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California Made Medicaid Payments on Behalf of Non-Newly Eligible Beneficiaries Who Did Not Meet Federal and State Requirements

Historically, only certain groups of individuals who had incomes and assets below certain thresholds were eligible for Medicaid (traditional coverage groups). After the passage of the Patient Protection and Affordable Care Act (ACA), many beneficiaries remained eligible under these traditional coverage groups. We refer to these beneficiaries as "non-newly eligible beneficiaries."

We reviewed a stratified random sample of 125 non-newly eligible beneficiaries for whom California made Medicaid payments for services provided from October 2014 through March 2015. We reviewed supporting documentation to determine whether California made payments on behalf of beneficiaries who did not meet Federal and State eligibility requirements for the non-newly eligible group (e.g., income, citizenship, and pregnancy requirements).

For our sample of 125 beneficiaries, California made payments on behalf of 60 eligible beneficiaries. However, for the remaining 65 beneficiaries, California made payments on behalf of ineligible beneficiaries (e.g., a beneficiary who did not meet the income requirement for the medically needy coverage group) and potentially ineligible beneficiaries (e.g., beneficiaries for whom there was no documentation to support that California redetermined eligibility as required). On the basis of our sample results, we estimated that California made Medicaid payments of $959.3 million ($536 million Federal share) on behalf of 802,742 ineligible beneficiaries and $4.5 billion ($2.6 billion Federal share) on behalf of 3.1 million potentially ineligible beneficiaries. According to California, these deficiencies occurred because (1) the counties experienced "a massive influx of applications for Medicaid and vast changes in policy brought forth by the ACA," (2) eligibility caseworkers made errors, and (3) system delays occurred during a system conversion. We also identified a weakness in California's procedures related to determining eligibility of individuals who may not have intended to apply for Medicaid.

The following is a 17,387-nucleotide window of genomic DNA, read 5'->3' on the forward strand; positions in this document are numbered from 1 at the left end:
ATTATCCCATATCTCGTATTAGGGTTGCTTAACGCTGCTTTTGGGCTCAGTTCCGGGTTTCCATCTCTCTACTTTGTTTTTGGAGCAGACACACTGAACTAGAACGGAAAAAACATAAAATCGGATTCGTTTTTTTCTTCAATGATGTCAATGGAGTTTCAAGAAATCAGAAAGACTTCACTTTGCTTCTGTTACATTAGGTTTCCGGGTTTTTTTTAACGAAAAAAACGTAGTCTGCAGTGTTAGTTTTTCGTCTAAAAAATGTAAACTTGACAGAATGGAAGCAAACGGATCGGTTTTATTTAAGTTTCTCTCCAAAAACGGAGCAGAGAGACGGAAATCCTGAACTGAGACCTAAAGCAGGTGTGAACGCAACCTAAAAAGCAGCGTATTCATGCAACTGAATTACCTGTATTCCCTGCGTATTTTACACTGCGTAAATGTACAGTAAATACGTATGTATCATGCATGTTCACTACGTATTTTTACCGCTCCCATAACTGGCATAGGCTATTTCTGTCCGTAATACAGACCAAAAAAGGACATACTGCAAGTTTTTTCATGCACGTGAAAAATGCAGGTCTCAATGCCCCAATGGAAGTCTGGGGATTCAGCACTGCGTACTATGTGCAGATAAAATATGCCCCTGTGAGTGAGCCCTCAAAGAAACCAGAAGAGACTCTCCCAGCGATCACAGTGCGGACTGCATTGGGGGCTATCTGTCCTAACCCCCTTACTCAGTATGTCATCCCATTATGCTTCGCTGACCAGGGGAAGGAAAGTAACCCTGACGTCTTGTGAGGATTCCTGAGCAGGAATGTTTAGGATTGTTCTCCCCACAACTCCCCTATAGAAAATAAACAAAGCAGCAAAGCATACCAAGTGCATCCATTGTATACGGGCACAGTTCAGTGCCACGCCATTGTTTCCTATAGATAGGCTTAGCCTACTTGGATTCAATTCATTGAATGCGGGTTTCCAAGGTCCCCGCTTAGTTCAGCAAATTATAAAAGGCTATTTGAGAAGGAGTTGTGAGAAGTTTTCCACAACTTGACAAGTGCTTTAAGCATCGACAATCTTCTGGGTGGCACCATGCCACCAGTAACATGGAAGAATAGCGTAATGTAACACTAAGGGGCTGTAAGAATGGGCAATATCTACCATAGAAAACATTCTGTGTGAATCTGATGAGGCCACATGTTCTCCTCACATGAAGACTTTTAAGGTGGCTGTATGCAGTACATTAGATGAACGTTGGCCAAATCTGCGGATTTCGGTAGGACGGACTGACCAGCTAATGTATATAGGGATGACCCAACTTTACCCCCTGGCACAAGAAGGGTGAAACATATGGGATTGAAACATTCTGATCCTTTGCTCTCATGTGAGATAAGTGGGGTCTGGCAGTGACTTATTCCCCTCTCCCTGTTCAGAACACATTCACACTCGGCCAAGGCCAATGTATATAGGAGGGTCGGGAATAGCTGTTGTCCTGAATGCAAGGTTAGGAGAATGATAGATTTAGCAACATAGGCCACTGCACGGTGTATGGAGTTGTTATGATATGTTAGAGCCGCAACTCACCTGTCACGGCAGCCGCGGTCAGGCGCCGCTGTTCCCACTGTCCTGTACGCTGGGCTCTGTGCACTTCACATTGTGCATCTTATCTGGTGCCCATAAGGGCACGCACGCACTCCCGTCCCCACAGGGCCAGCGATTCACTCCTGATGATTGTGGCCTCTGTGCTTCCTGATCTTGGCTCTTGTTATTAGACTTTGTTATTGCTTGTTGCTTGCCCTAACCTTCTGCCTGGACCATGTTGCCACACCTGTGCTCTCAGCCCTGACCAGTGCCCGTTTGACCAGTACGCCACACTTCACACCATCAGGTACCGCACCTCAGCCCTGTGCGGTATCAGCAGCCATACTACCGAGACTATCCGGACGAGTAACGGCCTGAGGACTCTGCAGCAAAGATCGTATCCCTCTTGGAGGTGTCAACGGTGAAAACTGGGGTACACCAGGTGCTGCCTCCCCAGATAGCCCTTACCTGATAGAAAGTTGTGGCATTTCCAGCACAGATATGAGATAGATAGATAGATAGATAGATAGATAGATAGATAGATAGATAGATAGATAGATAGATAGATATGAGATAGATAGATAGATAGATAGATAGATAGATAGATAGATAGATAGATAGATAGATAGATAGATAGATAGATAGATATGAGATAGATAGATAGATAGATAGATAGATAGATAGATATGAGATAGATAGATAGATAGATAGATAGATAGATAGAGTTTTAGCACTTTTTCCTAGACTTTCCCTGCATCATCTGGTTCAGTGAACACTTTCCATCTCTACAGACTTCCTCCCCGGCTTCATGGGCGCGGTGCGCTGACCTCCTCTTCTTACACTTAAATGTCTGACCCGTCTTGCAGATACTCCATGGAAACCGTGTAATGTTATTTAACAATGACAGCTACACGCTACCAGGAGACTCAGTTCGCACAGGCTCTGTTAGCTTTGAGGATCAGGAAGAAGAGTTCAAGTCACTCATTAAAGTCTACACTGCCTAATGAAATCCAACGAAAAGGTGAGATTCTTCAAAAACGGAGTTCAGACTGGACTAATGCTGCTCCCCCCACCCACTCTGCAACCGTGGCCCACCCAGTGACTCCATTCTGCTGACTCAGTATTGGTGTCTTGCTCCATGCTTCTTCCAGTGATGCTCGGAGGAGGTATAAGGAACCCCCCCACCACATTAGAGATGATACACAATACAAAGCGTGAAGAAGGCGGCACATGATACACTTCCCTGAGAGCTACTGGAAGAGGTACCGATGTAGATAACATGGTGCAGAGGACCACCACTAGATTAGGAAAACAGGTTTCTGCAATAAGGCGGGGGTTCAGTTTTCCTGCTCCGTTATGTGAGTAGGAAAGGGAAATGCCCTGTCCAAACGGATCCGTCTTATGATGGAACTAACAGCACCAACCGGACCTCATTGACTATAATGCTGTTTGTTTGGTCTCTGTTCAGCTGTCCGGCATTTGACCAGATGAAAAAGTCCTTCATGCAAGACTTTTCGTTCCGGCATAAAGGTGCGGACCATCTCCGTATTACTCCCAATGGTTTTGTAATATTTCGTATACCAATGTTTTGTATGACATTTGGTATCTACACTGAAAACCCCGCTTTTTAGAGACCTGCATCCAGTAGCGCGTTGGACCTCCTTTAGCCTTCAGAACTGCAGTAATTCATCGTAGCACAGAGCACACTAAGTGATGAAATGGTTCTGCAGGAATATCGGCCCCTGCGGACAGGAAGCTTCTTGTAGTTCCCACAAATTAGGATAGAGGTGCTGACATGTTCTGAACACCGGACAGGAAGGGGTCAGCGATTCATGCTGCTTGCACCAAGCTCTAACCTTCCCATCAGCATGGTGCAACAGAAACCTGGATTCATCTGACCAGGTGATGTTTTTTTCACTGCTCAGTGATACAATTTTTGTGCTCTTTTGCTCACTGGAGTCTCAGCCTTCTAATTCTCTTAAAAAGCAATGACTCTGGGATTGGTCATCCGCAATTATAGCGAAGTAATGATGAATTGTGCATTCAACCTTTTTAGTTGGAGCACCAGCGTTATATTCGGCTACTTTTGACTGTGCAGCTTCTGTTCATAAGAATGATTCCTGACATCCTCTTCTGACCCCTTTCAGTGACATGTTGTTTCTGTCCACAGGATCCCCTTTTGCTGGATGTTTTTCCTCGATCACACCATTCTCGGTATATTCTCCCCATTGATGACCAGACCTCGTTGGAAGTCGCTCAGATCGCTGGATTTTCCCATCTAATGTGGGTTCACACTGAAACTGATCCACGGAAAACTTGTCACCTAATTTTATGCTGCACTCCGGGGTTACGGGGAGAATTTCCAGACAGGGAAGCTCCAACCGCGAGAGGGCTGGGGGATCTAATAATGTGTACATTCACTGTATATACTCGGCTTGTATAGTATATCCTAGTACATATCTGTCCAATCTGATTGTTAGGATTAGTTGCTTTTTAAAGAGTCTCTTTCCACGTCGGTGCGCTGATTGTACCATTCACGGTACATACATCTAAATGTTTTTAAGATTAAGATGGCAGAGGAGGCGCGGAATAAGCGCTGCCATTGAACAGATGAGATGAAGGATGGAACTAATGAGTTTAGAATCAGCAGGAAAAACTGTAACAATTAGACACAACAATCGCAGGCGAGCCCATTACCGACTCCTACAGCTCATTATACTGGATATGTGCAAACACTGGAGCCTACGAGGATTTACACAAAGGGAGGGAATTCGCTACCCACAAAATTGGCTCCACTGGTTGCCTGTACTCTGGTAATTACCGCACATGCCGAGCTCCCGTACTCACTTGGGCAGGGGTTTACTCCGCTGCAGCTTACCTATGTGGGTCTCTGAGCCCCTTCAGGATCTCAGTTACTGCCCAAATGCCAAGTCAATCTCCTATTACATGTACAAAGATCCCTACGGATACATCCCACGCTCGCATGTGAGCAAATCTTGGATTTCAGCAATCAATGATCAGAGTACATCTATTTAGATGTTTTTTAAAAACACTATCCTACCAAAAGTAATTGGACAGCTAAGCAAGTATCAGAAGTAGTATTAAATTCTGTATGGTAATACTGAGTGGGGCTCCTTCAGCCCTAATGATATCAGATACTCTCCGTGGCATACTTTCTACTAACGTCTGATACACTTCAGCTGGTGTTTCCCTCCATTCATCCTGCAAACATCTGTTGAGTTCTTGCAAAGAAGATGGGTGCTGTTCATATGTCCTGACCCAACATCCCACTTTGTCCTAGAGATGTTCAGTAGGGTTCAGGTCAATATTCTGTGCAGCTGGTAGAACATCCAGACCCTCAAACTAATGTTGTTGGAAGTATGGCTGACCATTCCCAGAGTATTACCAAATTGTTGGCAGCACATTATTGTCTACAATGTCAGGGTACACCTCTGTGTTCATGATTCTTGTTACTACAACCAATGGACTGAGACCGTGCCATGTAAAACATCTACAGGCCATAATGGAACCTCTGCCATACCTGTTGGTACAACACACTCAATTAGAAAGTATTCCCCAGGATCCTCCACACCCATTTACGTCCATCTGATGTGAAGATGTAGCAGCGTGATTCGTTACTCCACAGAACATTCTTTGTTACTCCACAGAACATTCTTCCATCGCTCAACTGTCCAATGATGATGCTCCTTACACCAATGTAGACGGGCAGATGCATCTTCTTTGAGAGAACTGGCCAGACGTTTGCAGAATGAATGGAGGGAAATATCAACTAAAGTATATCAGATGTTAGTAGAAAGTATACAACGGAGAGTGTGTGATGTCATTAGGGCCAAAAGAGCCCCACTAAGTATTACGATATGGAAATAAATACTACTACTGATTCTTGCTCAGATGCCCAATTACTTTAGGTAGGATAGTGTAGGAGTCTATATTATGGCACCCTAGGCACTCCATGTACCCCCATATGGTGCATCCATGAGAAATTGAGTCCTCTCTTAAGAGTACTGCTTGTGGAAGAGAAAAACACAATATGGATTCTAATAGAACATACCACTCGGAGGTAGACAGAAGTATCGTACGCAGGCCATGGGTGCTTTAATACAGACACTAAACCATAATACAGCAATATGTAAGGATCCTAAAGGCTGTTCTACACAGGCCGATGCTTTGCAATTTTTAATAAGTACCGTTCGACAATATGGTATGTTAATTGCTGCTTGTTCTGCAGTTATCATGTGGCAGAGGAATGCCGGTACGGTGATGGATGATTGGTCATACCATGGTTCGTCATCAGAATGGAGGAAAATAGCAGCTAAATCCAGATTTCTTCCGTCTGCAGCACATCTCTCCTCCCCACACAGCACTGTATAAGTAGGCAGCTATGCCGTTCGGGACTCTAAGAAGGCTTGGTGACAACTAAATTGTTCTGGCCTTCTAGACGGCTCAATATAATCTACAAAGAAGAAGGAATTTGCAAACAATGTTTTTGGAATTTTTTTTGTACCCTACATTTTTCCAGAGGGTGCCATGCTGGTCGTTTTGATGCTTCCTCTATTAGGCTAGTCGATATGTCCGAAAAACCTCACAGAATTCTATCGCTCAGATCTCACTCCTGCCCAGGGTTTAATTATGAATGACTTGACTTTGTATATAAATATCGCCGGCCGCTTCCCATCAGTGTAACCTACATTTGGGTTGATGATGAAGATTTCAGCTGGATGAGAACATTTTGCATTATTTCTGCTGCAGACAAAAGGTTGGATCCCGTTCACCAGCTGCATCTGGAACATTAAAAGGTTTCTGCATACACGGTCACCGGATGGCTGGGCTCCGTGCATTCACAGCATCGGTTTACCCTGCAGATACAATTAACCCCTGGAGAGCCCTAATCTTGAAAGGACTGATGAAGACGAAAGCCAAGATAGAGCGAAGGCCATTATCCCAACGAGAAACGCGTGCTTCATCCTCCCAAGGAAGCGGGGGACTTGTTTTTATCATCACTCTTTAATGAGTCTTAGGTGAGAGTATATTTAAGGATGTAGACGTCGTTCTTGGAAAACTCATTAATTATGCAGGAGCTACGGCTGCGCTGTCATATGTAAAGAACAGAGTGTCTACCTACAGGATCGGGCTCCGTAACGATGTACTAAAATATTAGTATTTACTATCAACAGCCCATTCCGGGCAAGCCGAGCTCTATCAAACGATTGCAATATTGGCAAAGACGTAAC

We recommended that California redetermine, if necessary, the current Medicaid eligibility of the sampled beneficiaries and ensure that (1) all eligibility requirements are verified properly and annual redeterminations are performed as required, (2) information is maintained in case files to support eligibility determinations, and (3) eligibility determinations are performed only for individuals who apply for Medicaid. The "Recommendations" section in the body of the report lists in detail our recommendations.

California agreed or fully agreed with our findings. California partly agreed with our specific recommendation regarding beneficiaries determined eligible for Medicaid based on eligibility for another assistance program, but it provided information on actions being taken to address this recommendation. Although California did not explicitly agree or disagree with our other recommendations, it provided information on actions that it had taken or planned to take to address those recommendations.